Nigeria’s economy contracted the most in at least a decade in the second quarter as the crash in oil prices and the global fallout from Covid-19 hit output.
Gross domestic product shrank 6.1% in the three months through June from a year earlier, compared with growth of 1.87% in the previous quarter, the Abuja-based National Bureau of Statistics said on its website on Monday. The median estimate of six economists in a Bloomberg survey was for a 4.05% drop in output. Quarter on quarter, real GDP decreased by 5.04%.
Oil production fell to 1.81 million barrels a day from 2.07 million barrels in the previous three months. That’s the lowest since the first quarter of 2017, which was the last time Africa’s largest economy contracted.
Crude contributes less than 10% to Nigeria’s GDP, but it accounts for about 90% of foreign-exchange earnings and half of government’s revenue. That means the plunge in oil prices in the wake of the coronavirus pandemic, which hit as the economy’s recovery from a 2016 slump was still gaining traction, have emptied coffers
Still, the drop in output was wider than just crude. The oil sector contracted by 6.6% from year earlier and the non-oil sector shrank by 6.05%, the first decline in non-oil GDP since the third quarter of 2017.
“The decline was largely attributable to significantly lower levels of both domestic and international economic activity during the quarter, which resulted from nationwide shutdown efforts aimed at containing the Covid-19 pandemic,” the statistics office said.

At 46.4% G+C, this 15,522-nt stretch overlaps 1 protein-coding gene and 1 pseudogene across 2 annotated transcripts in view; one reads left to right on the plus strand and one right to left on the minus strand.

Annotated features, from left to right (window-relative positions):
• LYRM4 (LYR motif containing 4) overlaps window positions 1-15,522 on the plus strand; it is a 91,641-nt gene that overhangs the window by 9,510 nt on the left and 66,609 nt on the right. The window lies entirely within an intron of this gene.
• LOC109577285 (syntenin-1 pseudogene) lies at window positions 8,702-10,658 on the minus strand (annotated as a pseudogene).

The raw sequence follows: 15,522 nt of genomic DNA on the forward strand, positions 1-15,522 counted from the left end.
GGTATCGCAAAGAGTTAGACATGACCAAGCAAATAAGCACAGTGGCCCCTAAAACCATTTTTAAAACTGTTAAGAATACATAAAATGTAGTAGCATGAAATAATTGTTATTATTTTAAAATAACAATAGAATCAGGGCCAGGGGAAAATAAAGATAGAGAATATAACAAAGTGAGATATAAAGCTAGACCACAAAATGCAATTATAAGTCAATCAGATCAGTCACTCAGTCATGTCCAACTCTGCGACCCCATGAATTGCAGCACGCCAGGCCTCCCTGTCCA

The outlook for the economy remains fragile. The International Monetary Fund sees Nigerian GDP shrinking 5.4% this year, its biggest contraction in nearly 40 years.
“Macro headwinds -- depressed oil prices, a slow pickup in global trade, a strong dollar supported by the Fed -- along with local structural inefficiencies, will continue to batter the Nigerian economy,” Ikemesit Effiong, head of research at Lagos-based SBM Intelligence, said before the release.
What Bloomberg’s Economist Says
“We expect the economy to contract again in 3Q, but at a slower rate than 2Q. The above target oil production in April-June, though, mean steeper production cuts will be required in August and September in order to reach full OPEC compliance. At the same time, a weaker naira and ongoing foreign-exchange restrictions will continue to weigh on growth in the non-oil sector.”